My first love was the lightning tree
split down the middle, a gnarled beauty
of bark and leaf and bird. It sheltered
my growing self, this wood, my first.
The mandarin came next, I recall
pungent spice rising when I crushed
its skin, a sliver of orange left
beneath my finger nail—I can still
smell it now—and I loved it on sight,
the delicate feathered ears, fat
and full of juice, even though one
slice had a dark kernel of mould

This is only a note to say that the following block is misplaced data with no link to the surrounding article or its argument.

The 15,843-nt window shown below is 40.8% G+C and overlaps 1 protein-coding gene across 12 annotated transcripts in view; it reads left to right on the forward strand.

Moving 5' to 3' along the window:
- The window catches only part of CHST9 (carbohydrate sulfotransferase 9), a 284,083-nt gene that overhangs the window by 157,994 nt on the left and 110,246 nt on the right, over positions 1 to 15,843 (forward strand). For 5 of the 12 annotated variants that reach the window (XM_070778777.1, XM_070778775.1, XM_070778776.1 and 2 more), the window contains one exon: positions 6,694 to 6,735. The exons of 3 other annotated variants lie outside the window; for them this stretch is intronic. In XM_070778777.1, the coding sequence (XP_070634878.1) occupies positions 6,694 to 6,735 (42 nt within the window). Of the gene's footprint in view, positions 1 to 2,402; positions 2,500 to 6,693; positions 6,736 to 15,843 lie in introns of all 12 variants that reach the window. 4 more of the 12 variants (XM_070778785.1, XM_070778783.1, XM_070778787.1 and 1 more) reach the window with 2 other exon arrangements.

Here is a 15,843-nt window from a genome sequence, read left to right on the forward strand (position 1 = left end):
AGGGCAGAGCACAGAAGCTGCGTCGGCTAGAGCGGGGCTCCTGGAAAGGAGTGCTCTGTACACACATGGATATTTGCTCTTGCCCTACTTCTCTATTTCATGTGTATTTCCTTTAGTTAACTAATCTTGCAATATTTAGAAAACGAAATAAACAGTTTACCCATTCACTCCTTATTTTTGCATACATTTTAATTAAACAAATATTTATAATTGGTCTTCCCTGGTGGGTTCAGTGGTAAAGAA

in its centre. I ate around the spoil.
My grandmother, earthy & older
even than the tree forking in our yard
always devoured the rotten heart
of harvest, but I didn’t know her
oldest love—hunger—like she did
and so let decay go to waste. Love
in this instance is simply what you have
known longest. For this reason, it is best
to edit what you remember. Leave
out the bruises, the men, the bruises,
leave all the aborted attempts at flying,
the bones shattered like tender lightning,
burst into new shapes. Keep the tree—
it was real, green—split in the middle;
keep my grandmother cradled within
like the ripe wrinkled flesh of mandarin
and everywhere, its addictive scent
staggering up to sky.
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